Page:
Outsiders know Taiwan primarily through its computer industry, but few understand that the local political economy runs on land speculation and development. Commonwealth magazine recently had a great issue that explored some of the links between inequality, land development, taxation, and income in Taiwan. In an article discussing land speculation, it described why government land is auctioned and then developers sit on vacant lots for long periods, observing:
Taiwan's convoluted property tax system also keeps the cost of holding vacant lots quite cheap.Why are local governments so impoverished in Taiwan? One reason is the 18% interest on government employee retirement accounts, as I have noted before. But another is the low assessed values of property in Taiwan. These cannot be changed because political campaigns in Taiwan are, pound for pound, some of the world's most expensive. The article observes:
Land in Taiwan has four different values. Aside from the actual market price, there is the "publicly announced land value," which is adjusted once every three years, the "reported current land value," which is the value reported by landowners used to calculate the land tax and can be up to 20 percent higher or lower than the publicly announced land value, and finally the "assessed present land value" on which land value increment taxes (similar to capital gains taxes) are based.
Taiwan's houses also have two prices -- the actual market price and a "standard unit price for housing construction" set by the tax revenue offices of each local government for residential units under their jurisdiction. This publicly assessed price has not been adjusted for 27 years. Legislator Lai Shyh-bao estimates that the current "standard unit price" is roughly only one-fifth of the actual market value.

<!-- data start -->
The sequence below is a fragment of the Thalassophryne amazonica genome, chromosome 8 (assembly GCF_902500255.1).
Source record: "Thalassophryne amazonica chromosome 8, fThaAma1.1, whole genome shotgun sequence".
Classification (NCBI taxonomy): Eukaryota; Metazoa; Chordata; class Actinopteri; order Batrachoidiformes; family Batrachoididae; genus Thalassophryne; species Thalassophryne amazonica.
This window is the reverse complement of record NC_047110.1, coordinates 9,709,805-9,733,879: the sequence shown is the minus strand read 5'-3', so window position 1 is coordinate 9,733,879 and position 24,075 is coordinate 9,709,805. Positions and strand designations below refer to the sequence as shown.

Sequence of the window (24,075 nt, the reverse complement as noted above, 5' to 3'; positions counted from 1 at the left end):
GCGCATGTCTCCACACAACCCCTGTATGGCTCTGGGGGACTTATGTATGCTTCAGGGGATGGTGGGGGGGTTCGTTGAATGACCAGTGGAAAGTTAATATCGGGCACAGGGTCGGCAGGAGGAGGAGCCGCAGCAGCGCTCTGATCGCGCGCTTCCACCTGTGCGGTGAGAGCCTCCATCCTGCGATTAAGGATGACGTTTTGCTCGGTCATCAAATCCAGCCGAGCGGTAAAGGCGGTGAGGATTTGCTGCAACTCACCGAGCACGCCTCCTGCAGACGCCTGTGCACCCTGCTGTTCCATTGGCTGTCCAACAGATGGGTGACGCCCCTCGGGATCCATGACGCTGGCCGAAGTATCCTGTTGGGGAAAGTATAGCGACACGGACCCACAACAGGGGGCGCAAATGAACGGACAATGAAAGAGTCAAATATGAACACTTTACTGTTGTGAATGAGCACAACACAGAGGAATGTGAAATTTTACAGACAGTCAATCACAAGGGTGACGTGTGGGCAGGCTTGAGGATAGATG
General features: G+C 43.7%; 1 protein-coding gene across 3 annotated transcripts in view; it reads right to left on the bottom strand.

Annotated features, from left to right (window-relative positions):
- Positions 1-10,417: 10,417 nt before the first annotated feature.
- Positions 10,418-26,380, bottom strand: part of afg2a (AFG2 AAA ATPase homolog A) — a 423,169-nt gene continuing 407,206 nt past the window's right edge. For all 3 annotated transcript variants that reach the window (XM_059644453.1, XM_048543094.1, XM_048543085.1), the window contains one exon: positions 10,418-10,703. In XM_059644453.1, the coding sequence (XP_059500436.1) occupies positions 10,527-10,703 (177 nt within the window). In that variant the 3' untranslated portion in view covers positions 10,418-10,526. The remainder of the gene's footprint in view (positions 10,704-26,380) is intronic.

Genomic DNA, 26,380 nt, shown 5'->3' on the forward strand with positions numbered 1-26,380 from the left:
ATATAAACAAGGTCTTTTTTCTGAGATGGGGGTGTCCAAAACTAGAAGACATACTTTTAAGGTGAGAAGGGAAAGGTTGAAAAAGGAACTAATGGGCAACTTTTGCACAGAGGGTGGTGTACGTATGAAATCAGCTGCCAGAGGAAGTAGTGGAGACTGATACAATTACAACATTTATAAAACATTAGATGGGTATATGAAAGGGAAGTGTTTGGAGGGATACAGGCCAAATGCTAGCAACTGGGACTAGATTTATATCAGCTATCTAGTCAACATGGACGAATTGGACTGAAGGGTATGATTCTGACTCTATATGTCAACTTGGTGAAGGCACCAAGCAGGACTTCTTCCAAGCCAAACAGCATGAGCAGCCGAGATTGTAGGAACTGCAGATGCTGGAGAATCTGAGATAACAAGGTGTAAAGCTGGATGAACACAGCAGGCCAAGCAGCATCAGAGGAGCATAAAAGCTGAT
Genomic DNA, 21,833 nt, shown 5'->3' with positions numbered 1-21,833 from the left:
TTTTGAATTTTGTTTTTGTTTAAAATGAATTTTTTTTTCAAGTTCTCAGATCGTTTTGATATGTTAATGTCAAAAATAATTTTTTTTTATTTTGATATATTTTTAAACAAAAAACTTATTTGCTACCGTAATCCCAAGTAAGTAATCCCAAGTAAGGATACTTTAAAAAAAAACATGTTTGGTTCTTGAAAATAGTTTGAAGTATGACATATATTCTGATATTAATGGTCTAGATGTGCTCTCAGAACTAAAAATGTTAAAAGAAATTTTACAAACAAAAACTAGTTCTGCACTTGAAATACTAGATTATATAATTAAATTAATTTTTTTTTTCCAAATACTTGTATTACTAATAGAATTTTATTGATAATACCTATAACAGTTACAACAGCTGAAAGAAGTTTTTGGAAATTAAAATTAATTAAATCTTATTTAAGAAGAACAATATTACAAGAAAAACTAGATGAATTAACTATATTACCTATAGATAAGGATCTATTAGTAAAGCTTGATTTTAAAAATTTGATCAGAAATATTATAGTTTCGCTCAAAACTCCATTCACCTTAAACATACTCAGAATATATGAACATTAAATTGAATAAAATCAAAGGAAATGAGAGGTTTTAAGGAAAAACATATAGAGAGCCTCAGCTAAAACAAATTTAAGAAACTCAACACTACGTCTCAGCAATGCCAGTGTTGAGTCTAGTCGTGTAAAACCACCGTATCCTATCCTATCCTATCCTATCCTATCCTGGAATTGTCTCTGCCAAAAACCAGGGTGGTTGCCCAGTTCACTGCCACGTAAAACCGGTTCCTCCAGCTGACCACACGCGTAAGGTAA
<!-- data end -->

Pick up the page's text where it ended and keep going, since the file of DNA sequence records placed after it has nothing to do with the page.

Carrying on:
The lack of transparency in real estate transactions has also contributed to strange practices. Jwo explains that many property transactions in Taiwan involve three contracts. There is a "public contract," drawn up to show government tax offices, a "private contract," which lists the actual terms of the deal, and a "fake contract," to use to apply for a mortgage.
Because local politicians are deeply involved factions that are up to their ears in The System of land speculation and development that underpins Taiwan's local political economy, it cannot be changed. Perhaps when Chinese developers start to muscle in on local land development, Taiwan's local faction politicians will fight for raised taxes as a defensive measure. Yet the effort that the KMT has spent over years in preventing factions from operating at the national level and keeping them confined to their local areas may mean that Taiwan's localities lack the institutional frameworks and skills necessary to carry out national-level politics of this nature.
An employee of a prominent company, who is active in government-private sector associations, says that in today's political environment, only the profits on land speculation are sufficient to support an elected official. "Any election campaign now requires at least NT$100 million. Politicians won't have enough if they only rely on cuts from public works projects," the source asserts.
Because of these complex symbiotic ties between politicians and the business community, local governments never adjust the standards for the "publicly assessed land value," "assessed present value," or the "housing assessment value," all of which they have the authority to change without amending any laws at all. NTU's Hua vividly recalls the reaction he got when he suggested to a county chief that he increase the publicly assessed values of land and houses to ease the county government's financial woes.
"He shook his head vigorously and said to me, ‘You're an academic who doesn't have to deal with reality. I still have an election ahead. No way. No way.'"
The article notes that among the regions of Taiwan, in Taipei the tax on land is relatively closer to the actual value...